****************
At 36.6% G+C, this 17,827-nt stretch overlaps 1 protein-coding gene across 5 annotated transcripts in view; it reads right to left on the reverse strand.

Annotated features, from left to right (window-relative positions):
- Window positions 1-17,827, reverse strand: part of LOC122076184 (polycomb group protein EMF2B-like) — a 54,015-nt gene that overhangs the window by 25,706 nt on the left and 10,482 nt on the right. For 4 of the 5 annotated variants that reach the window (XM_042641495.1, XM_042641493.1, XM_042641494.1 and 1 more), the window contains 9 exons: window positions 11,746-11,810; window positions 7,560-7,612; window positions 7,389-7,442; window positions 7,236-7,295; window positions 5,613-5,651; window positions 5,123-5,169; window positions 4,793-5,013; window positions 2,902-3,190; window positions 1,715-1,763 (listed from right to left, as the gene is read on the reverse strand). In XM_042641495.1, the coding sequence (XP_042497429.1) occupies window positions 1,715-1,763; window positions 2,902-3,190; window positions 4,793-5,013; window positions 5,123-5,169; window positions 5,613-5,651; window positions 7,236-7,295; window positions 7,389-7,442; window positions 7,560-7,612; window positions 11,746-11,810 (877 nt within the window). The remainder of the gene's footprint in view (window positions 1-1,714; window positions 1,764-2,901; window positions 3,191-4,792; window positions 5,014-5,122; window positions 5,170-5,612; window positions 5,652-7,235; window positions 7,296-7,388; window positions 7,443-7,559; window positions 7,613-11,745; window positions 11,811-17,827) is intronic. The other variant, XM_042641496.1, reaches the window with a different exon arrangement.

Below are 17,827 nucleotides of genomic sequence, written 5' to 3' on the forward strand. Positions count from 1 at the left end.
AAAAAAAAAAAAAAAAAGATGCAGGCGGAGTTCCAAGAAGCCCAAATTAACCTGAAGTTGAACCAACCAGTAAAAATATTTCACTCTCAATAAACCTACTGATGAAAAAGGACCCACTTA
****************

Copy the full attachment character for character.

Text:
At 36.6% G+C, this 17,827-nt stretch overlaps 1 protein-coding gene across 5 annotated transcripts in view; it reads right to left on the reverse strand.

Annotated features, from left to right (window-relative positions):
- Window positions 1-17,827, reverse strand: part of LOC122076184 (polycomb group protein EMF2B-like) — a 54,015-nt gene that overhangs the window by 25,706 nt on the left and 10,482 nt on the right. For 4 of the 5 annotated variants that reach the window (XM_042641495.1, XM_042641493.1, XM_042641494.1 and 1 more), the window contains 9 exons: window positions 11,746-11,810; window positions 7,560-7,612; window positions 7,389-7,442; window positions 7,236-7,295; window positions 5,613-5,651; window positions 5,123-5,169; window positions 4,793-5,013; window positions 2,902-3,190; window positions 1,715-1,763 (listed from right to left, as the gene is read on the reverse strand). In XM_042641495.1, the coding sequence (XP_042497429.1) occupies window positions 1,715-1,763; window positions 2,902-3,190; window positions 4,793-5,013; window positions 5,123-5,169; window positions 5,613-5,651; window positions 7,236-7,295; window positions 7,389-7,442; window positions 7,560-7,612; window positions 11,746-11,810 (877 nt within the window). The remainder of the gene's footprint in view (window positions 1-1,714; window positions 1,764-2,901; window positions 3,191-4,792; window positions 5,014-5,122; window positions 5,170-5,612; window positions 5,652-7,235; window positions 7,296-7,388; window positions 7,443-7,559; window positions 7,613-11,745; window positions 11,811-17,827) is intronic. The other variant, XM_042641496.1, reaches the window with a different exon arrangement.

Below are 17,827 nucleotides of genomic sequence, written 5' to 3' on the forward strand. Positions count from 1 at the left end.
AAAAAAAAAAAAAAAAAGATGCAGGCGGAGTTCCAAGAAGCCCAAATTAACCTGAAGTTGAACCAACCAGTAAAAATATTTCACTCTCAATAAACCTACTGATGAAAAAGGACCCACTTA